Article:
- 2 tbsp cold milk
- thick vanilla custard, to serve
Apple and blackberry filling
- 750 g Granny Smith apples, peeled, cored, halved, sliced
- 110 g (½ cup) caster sugar, plus
- 1 tbsp extra, to sprinkle
- 1 vanilla bean, split, seeds scraped
- 600 g blackberries
- 1 tbsp glacé ginger, finely chopped
- 2 tbsp vanilla custard powder
Oven temperatures are for conventional if using fan-forced (convection), reduce the temperature by 20˚C. | We use Australian tablespoons and cups: 1 teaspoon equals 5 ml 1 tablespoon equals 20 ml 1 cup equals 250 ml. | All herbs are fresh (unless specified) and cups are lightly packed. | All vegetables are medium size and peeled, unless specified. | All eggs are 55-60 g, unless specified.
Cooling time 30 minutes
Chilling time 1 hour
You will need a 24 cm pie dish for this recipe.
Place flour, icing sugar and ground ginger in a food processor and pulse to combine. Add butter and pulse until mixture resembles fine breadcrumbs. Add 1 lightly beaten egg and milk and pulse to combine.
Turn out mixture onto a clean work surface and knead until pastry just comes together. Enclose in plastic wrap and refrigerate for 1 hour.
Meanwhile, to make apple and blackberry filling, place apples, sugar, vanilla bean and seeds and 1 tbsp water in a saucepan over medium heat. Cook, stirring, for 15 minutes or until apples are softened. Add blackberries and cook, stirring occasionally, for 5 minutes. Place a colander over a bowl, then drain fruit mixture, reserving juice. Cool fruit mixture completely, then stir through glacé ginger.
Preheat oven to 180°C. Reserve one-quarter of the pastry, then roll out remainder between 2 sheets of baking paper to 3 mm-thick. Line a 24 cm pie dish with pastry, trimming overhanging pastry.
Scatter custard powder over pastry base, then spoon cooled filling on top remove and discard vanilla bean, if desired. Sprinkle with 2 tbsp reserved juice.
Roll out remaining pastry between 2 sheets of baking paper to 3 mm-thick. Cut into long 2 cm-wide strips, then arrange strips evenly over fruit to create a lattice pattern. Trim overhanging pastry. Lightly beat remaining egg, brush over pastry then scatter with extra 1 tbsp caster sugar.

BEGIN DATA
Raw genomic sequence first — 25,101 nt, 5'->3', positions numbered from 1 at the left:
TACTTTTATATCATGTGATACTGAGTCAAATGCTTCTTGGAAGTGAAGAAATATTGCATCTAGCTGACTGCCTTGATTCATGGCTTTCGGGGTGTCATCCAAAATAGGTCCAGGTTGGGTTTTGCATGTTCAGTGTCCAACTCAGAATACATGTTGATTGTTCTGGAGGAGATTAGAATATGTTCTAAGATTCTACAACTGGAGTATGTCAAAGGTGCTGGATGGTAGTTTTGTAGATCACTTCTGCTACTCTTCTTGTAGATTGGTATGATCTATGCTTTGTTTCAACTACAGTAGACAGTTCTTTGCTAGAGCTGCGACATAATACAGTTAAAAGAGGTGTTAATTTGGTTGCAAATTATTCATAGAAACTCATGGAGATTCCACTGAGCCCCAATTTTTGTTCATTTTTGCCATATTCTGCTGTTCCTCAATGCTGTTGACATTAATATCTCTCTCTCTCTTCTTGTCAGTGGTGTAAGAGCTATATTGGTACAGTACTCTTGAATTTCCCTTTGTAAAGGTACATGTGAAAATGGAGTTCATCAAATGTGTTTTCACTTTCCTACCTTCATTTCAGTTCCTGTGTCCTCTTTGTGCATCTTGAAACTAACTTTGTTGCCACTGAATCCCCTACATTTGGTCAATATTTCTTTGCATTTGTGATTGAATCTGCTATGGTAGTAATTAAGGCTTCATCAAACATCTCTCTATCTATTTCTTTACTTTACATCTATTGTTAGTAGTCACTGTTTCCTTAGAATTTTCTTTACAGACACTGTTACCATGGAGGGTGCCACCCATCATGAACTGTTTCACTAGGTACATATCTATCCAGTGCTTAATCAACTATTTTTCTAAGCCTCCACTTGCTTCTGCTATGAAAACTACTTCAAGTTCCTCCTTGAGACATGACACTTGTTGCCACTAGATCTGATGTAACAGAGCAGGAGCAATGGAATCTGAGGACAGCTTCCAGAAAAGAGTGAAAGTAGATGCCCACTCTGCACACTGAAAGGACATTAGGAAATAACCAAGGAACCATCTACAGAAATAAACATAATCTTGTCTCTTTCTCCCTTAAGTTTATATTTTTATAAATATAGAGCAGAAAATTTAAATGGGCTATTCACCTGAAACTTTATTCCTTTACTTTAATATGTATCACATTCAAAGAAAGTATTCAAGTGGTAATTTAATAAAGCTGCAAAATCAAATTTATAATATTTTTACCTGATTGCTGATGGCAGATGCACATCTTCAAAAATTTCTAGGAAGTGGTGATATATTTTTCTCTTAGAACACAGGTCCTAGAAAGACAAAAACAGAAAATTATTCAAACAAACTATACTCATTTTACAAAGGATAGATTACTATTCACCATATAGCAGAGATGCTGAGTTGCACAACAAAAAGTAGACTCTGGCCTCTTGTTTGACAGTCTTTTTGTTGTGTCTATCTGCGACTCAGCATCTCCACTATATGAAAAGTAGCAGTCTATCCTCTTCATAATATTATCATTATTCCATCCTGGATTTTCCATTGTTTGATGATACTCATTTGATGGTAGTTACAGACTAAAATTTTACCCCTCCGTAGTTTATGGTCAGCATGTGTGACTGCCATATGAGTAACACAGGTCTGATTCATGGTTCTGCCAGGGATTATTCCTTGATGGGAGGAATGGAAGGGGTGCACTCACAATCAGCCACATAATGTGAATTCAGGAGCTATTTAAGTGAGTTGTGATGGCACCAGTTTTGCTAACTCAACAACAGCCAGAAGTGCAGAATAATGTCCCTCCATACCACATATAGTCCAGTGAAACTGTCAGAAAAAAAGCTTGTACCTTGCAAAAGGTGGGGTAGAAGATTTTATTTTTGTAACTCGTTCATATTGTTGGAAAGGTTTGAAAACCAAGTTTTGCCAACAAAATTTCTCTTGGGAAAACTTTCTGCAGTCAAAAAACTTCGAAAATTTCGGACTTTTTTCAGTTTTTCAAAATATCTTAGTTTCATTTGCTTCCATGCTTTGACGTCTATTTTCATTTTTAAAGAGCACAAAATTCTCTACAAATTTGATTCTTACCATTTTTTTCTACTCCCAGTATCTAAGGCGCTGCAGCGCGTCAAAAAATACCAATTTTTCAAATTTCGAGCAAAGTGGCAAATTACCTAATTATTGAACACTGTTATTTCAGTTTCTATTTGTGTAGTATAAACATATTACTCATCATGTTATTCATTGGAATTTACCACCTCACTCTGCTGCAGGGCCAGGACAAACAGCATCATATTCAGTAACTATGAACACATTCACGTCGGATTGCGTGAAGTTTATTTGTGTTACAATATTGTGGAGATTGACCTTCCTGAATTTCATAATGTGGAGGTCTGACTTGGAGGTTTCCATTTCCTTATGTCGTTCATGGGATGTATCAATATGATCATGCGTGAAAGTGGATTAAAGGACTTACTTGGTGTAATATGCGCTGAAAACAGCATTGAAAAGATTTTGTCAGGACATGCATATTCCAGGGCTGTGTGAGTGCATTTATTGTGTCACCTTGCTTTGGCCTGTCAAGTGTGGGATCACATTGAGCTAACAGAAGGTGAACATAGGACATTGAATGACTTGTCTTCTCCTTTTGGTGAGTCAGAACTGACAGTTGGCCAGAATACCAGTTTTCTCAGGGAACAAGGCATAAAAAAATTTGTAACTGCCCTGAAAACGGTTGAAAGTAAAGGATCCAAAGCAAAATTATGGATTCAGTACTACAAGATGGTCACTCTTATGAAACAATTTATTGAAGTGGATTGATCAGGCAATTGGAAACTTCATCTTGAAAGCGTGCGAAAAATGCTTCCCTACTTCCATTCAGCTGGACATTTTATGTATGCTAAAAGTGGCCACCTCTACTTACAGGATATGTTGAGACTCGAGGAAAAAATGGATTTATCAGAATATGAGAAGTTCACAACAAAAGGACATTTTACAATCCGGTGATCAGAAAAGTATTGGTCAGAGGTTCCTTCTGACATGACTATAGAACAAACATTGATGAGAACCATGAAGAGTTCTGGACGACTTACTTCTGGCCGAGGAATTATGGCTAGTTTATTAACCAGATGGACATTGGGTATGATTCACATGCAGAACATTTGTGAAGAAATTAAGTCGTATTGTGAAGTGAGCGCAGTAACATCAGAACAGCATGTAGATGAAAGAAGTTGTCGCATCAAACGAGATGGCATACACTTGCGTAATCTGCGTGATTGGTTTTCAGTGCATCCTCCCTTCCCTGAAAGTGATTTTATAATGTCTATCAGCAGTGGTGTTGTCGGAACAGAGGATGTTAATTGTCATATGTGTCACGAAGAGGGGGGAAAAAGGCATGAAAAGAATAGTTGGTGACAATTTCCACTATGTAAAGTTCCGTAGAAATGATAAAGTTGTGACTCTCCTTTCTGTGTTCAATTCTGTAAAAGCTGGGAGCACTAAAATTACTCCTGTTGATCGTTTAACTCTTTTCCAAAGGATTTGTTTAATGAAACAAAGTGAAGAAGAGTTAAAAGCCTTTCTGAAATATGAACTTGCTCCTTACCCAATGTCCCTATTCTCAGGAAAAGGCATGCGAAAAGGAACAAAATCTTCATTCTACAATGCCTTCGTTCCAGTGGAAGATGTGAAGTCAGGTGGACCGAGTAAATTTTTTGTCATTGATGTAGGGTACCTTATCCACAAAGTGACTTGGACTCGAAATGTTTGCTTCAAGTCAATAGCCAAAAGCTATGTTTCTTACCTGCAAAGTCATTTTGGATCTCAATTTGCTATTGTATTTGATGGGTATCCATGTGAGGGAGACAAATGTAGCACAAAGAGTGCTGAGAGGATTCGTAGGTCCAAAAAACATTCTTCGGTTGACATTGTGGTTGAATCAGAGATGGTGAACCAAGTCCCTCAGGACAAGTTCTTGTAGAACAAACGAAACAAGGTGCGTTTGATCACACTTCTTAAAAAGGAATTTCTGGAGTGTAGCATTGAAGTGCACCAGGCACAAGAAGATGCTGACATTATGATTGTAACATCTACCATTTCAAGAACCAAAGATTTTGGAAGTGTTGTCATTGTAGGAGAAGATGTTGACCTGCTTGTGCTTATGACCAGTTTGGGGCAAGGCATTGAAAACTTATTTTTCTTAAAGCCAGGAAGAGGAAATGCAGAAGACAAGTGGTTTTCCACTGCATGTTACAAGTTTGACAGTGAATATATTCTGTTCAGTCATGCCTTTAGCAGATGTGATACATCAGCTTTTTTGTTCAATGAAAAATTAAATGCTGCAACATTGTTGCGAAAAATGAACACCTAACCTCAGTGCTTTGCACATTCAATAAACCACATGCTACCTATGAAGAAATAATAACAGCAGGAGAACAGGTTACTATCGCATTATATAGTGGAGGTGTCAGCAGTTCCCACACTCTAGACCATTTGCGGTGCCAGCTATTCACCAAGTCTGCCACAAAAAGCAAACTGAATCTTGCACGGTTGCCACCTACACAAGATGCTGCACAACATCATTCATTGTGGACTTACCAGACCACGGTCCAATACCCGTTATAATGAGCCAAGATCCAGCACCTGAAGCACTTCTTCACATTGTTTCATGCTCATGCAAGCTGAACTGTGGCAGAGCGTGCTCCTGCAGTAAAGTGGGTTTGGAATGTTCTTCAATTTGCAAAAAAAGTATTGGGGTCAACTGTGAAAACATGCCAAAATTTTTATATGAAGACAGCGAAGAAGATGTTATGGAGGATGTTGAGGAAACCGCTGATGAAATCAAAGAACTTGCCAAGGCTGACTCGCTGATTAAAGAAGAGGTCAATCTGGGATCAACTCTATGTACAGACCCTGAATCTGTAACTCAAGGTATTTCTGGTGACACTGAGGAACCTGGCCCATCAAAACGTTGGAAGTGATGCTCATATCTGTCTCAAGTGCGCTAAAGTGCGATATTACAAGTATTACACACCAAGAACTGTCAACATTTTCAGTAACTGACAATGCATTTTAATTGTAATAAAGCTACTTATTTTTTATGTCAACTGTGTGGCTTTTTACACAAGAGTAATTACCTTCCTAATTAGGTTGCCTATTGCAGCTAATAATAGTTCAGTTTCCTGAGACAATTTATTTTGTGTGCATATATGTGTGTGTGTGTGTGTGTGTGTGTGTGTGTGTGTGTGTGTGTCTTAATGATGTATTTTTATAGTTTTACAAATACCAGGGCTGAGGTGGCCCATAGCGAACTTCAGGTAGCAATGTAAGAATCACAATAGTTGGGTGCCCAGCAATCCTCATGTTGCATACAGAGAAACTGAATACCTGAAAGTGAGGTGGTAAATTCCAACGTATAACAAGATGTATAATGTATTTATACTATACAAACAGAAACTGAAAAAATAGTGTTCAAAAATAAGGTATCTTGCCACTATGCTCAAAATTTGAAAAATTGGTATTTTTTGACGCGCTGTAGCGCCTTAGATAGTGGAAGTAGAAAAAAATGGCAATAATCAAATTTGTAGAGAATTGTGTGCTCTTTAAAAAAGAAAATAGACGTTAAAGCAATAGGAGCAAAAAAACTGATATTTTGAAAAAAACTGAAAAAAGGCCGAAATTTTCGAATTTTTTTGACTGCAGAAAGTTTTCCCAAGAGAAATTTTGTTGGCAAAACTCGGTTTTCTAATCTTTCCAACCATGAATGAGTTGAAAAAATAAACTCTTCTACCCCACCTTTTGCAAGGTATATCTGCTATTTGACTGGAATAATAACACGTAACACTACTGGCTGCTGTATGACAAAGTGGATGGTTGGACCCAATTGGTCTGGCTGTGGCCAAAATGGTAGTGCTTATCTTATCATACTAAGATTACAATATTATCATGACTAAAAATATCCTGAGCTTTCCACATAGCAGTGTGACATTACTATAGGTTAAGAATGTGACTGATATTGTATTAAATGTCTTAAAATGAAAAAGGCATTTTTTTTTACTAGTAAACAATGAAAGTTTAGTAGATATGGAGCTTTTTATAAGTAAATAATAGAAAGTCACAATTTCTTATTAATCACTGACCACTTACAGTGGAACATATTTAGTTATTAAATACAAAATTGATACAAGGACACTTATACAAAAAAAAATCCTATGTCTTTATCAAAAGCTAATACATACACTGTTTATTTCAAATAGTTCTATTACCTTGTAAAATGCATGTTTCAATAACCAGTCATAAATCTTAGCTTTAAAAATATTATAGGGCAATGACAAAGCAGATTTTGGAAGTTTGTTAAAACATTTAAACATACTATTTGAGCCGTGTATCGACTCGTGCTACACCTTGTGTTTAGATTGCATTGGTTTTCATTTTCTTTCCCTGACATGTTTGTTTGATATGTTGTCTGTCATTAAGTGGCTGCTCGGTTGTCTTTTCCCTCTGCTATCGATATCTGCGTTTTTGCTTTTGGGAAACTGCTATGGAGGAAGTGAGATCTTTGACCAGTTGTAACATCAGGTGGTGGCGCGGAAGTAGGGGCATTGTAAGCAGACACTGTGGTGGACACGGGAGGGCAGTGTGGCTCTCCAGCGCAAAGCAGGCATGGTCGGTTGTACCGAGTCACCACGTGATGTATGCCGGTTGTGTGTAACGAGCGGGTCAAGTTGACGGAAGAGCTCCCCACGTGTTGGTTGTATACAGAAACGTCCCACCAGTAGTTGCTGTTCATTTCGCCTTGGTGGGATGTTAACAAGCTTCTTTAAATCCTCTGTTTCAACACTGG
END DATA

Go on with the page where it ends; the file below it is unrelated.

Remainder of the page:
Bake for 40 minutes or until pastry is golden and cooked through. Serve warm with thick vanilla custard.
• Leftover apple and blackberry juice can be used to make a drink – serve with ice, soda water and gin, if desired.
My sister and I always laugh about how epicurious reviewers give a recipe 4 forks and say how great it was right before they explain all the ways they changed recipe . "I substituted shrimp for chicken," "I used applesauce instead of sourcream," "I added 2 cups of chocolate chips," . so, know that I'm a little embarassed to do this. I was running short on time to make a two-crust pie, so I followed the recipe for the crust without changing anything, except I made it in my cuisinart and used butter from the freezer. I stuck the dough in the freezer while I tossed the fruit together. Here, I did change the recipe: I doubled everything -- fruit, sugar and flour -- and I used a deep casserole dish. I then rolled out the crust, making a top layer only. I placed the crust on top of the fruit, pinched the edges around the top of the casserole dish, and finished according to the recipe. I baked for 75 minutes and covered the edges with foil after thirty minutes in the over. It was GREAT and really fast!
I won a pie contest with this one yestersday..I used Raspberries rather than blackberries because that is what I had on hand. I will surely make this again. The proof is in the prize!